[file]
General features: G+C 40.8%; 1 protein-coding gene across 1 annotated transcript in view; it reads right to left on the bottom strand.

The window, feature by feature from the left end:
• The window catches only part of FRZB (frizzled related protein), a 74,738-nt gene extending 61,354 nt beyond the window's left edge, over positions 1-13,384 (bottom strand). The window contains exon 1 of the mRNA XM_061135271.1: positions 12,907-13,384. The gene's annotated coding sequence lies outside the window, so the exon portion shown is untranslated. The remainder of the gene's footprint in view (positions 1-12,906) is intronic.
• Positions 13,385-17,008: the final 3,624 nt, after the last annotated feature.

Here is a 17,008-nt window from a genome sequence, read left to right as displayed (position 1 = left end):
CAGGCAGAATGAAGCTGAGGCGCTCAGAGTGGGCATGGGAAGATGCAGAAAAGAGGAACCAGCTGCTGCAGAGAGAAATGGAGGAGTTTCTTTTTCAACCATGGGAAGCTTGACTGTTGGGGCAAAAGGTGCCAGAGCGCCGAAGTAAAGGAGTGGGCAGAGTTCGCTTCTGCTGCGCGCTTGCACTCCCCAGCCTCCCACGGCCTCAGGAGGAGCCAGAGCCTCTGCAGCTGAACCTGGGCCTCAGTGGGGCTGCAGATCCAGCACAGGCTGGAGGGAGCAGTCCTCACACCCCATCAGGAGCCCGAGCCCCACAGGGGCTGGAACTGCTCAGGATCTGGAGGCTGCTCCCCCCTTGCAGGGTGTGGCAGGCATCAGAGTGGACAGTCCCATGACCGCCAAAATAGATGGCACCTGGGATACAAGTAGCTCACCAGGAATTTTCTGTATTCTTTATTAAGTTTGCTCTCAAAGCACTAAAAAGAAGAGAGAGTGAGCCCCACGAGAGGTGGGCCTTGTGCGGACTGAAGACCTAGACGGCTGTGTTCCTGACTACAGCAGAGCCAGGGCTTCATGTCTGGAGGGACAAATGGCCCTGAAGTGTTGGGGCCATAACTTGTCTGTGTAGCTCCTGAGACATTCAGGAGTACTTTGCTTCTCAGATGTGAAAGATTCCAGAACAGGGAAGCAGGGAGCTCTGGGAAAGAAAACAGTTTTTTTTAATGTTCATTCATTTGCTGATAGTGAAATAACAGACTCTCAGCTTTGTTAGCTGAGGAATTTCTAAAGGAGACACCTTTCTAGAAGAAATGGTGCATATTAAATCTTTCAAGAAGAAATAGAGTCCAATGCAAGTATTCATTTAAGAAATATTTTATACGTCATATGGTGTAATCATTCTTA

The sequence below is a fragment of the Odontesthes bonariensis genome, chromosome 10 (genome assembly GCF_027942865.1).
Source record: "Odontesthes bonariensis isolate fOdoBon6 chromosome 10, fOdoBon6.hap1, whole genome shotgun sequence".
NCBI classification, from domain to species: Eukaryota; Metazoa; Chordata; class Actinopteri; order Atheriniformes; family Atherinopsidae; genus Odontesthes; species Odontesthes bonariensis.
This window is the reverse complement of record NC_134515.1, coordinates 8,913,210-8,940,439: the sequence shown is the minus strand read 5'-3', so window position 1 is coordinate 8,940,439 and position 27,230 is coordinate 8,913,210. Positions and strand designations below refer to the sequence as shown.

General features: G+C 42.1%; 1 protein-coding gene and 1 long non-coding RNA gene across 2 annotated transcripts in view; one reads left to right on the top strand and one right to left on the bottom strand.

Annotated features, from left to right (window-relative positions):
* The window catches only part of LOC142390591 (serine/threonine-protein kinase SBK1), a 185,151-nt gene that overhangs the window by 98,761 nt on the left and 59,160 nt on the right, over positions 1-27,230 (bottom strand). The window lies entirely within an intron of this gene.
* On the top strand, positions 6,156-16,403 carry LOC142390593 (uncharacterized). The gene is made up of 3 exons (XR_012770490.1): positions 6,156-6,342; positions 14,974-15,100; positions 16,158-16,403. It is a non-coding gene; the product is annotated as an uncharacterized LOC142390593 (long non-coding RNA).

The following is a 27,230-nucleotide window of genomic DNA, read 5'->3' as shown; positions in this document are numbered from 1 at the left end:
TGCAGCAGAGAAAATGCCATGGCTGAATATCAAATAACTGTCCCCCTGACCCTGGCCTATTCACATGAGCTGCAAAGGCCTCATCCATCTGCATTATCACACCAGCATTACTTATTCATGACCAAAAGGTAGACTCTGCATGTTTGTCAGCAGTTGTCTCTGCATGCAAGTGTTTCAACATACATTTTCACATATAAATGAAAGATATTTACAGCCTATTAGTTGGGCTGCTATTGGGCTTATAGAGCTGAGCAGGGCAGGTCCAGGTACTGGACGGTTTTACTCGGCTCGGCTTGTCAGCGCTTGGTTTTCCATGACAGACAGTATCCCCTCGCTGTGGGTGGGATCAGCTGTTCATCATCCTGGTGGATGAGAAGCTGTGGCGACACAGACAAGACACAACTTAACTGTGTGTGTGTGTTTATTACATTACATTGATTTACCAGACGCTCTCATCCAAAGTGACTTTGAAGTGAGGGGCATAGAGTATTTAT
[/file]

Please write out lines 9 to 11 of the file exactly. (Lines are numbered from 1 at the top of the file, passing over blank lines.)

NCBI classification, from domain to species: Eukaryota; Metazoa; Chordata; class Actinopteri; order Atheriniformes; family Atherinopsidae; genus Odontesthes; species Odontesthes bonariensis.
This window is the reverse complement of record NC_134515.1, coordinates 8,913,210-8,940,439: the sequence shown is the minus strand read 5'-3', so window position 1 is coordinate 8,940,439 and position 27,230 is coordinate 8,913,210. Positions and strand designations below refer to the sequence as shown.

General features: G+C 42.1%; 1 protein-coding gene and 1 long non-coding RNA gene across 2 annotated transcripts in view; one reads left to right on the top strand and one right to left on the bottom strand.